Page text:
Murdoch And The ABC Need Each Other, And We Need Both More Than Ever


With the rise of fake news, the pull and push of traditional media is more important than ever, writes Mike Fewster.

I am in shock finding that I am writing this, but the world is spinning very fast at the moment.

A few weeks ago, I argued that Murdoch’s approach to reporting news had created Trump. That still rings true, but what Murdoch unleashed has now accelerated out of Murdoch’s control and into the new wild blue yonder

In discussing Murdoch, I noted that if there was a defence for his tabloids it was that in the era of the internet, he was finding ways to keep his news outlets viable by boosting circulation with provocations and “hits.”

Five years ago maybe. Now Murdoch has been out Murdoched by Trump’s chief strategist Steve Bannon and those like him. Traditional media, left and right, are being bypassed by social media and the exploitation of social media for political purposes has reached an extent that is staggering.

Former Breitbart editor now senior Trump adviser, Steve Bannon.
Former Breitbart editor now senior Trump adviser, Steve Bannon.

Well, it is staggering to me. Younger New Matilda readers may very well have been much more aware of this: my son has been guiding me into the technicalities. Just how far faked news stories and clickbaiting have replaced the old forums for political discussion is sobering.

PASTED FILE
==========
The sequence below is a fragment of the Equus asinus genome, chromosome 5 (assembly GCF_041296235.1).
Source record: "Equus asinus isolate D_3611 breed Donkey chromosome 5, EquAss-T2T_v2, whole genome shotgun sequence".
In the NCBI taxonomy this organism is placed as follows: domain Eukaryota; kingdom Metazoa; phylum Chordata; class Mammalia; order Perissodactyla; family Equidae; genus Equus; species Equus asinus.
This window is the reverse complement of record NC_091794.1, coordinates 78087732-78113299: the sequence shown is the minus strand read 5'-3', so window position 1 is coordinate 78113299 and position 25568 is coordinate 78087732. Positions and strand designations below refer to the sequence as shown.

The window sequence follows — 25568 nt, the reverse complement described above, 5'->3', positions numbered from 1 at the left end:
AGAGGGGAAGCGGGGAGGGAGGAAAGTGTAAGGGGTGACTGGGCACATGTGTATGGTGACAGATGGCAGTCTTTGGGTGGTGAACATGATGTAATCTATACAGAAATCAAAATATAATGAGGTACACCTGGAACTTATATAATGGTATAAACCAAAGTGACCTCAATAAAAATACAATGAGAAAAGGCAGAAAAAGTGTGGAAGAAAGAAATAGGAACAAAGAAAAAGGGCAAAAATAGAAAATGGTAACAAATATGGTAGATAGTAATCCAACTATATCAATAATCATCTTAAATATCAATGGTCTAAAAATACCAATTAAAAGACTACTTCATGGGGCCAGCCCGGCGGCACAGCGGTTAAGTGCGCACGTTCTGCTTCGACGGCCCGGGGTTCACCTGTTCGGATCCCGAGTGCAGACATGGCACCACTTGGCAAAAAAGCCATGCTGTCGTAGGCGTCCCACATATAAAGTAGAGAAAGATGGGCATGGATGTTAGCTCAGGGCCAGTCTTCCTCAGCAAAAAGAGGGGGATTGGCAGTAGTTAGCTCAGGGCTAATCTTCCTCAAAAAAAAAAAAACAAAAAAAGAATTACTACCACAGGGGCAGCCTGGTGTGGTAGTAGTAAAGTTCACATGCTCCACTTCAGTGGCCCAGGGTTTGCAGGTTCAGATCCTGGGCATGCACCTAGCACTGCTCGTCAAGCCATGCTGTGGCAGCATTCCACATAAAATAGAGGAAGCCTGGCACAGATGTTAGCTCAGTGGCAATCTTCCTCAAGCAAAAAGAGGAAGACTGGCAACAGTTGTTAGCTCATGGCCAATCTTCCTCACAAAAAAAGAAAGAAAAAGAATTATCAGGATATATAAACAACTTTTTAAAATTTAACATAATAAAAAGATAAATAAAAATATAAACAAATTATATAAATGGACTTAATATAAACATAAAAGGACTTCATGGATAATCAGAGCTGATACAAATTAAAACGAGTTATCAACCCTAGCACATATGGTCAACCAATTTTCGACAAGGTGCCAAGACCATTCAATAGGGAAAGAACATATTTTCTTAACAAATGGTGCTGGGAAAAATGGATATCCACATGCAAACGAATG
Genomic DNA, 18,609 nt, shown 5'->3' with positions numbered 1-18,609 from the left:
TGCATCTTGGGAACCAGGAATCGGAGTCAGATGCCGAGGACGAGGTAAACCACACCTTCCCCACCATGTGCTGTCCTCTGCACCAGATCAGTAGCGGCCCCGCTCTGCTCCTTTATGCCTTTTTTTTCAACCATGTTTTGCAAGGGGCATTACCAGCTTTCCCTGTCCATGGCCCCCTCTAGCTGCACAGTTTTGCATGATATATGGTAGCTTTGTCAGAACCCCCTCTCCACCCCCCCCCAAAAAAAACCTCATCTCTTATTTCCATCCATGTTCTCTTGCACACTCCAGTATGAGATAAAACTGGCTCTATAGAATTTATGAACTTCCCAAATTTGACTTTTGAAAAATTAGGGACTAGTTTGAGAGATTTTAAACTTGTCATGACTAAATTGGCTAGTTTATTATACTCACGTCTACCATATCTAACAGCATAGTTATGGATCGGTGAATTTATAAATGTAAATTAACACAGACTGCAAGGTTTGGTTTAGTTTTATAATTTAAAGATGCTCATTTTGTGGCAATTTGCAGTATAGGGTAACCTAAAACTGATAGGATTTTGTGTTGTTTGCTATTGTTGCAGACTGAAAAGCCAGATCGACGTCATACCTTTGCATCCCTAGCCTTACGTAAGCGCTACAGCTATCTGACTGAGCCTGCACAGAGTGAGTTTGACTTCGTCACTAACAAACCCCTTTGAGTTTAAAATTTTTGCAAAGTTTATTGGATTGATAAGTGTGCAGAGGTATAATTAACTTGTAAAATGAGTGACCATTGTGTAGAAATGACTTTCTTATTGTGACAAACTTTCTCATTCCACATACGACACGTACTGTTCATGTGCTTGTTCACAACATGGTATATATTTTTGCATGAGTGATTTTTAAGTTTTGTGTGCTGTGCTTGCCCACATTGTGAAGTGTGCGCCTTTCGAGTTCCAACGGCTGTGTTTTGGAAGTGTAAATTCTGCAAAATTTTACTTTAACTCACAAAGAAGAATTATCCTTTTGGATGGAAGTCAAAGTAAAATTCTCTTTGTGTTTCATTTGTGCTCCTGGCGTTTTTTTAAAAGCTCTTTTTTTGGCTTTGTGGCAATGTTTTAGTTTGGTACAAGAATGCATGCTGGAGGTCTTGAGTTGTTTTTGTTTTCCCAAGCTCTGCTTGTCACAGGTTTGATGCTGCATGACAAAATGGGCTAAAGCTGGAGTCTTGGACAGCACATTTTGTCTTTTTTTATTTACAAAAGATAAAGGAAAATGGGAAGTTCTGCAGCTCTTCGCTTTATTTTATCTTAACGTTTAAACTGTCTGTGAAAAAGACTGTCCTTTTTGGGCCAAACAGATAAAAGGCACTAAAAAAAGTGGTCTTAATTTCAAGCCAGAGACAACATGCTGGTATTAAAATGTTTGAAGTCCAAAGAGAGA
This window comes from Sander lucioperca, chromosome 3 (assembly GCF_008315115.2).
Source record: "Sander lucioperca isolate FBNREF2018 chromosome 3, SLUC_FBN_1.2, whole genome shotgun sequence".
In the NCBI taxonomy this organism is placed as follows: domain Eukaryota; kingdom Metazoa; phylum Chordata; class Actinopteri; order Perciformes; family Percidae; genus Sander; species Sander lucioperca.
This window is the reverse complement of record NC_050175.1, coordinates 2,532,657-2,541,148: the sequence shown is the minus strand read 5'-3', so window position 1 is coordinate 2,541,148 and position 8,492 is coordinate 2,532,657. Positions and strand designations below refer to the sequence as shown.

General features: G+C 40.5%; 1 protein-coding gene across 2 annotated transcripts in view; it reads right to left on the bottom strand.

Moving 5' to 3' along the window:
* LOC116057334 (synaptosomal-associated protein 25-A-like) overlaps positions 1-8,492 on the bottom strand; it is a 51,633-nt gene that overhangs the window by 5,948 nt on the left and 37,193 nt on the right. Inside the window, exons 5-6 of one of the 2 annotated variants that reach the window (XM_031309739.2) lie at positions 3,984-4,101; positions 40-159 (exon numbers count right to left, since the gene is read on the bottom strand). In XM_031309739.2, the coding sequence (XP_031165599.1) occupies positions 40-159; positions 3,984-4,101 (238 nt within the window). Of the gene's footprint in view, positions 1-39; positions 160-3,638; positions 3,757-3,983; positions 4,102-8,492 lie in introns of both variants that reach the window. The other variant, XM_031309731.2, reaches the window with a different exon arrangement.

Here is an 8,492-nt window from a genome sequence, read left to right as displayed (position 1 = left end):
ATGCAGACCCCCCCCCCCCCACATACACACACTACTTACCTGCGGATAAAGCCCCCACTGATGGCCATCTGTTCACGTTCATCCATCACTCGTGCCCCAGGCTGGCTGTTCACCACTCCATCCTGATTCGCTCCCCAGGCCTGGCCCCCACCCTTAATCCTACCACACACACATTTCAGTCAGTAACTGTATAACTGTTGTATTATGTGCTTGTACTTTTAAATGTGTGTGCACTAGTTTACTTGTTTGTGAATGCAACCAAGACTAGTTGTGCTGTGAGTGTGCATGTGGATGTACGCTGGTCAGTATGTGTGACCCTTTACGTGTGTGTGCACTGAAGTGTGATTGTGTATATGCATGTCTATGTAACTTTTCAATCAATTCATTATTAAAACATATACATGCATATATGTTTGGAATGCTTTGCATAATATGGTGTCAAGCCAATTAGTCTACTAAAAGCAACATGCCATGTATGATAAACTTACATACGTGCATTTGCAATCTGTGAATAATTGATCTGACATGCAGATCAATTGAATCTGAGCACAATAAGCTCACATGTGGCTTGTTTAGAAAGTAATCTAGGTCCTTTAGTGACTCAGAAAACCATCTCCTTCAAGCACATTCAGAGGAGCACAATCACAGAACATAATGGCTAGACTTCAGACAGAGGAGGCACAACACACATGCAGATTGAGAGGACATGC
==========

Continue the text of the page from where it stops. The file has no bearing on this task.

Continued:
We need Murdoch and Fairfax and the like. Whatever we may think of Murdoch, his media still works within news gathering services such as Associated Press, Australia Associated Press and Reuters. Murdoch’s father began AAP. All those organizations work within journalistic codes of ethics. As does the ABC. There are check and balances on the accuracy of stories from those sources.

The publisher can put spin on the source stories but at least there is some connection to truth and some level of accountability regarding the facts. Further, traditional media has a time-honoured format that distinguishes News, Opinion and Editorial content. A media literate reader distinguishes between the kinds of content and then uses all three to inform and develop their own opinion.

The internet and the technology of Zuckerberg has turned the political process inside out. Steve Bannon saw the opportunity and exploited it to the full with Breitbart News. Breitbart and the like have no journalistic ethical constraints. They can and do say anything. This is the new world of fake news and clickbait headlines. Political spin without accountability.


We need to give as least as much attention to the operations and implications of a new media that is technology and business driven rather than based in traditional media.

It was Bannon and Breitbart for example that invented the story that Obama wasn’t a US citizen, that he was a secret Muslim. Utter fabrication but lapped up by those nervous about a black president and Muslims. Invented news can be much more dramatic and entertaining than the boring stuff in the traditional papers. And you get it delivered for free.

It’s kind of funny to see the right falling over themselves to say that their point of view has been vindicated by the USA elections. Andrew Bolt made exactly the same call before the election as the other pundits. The most accurate forecast came from a leftie, Michael Moore.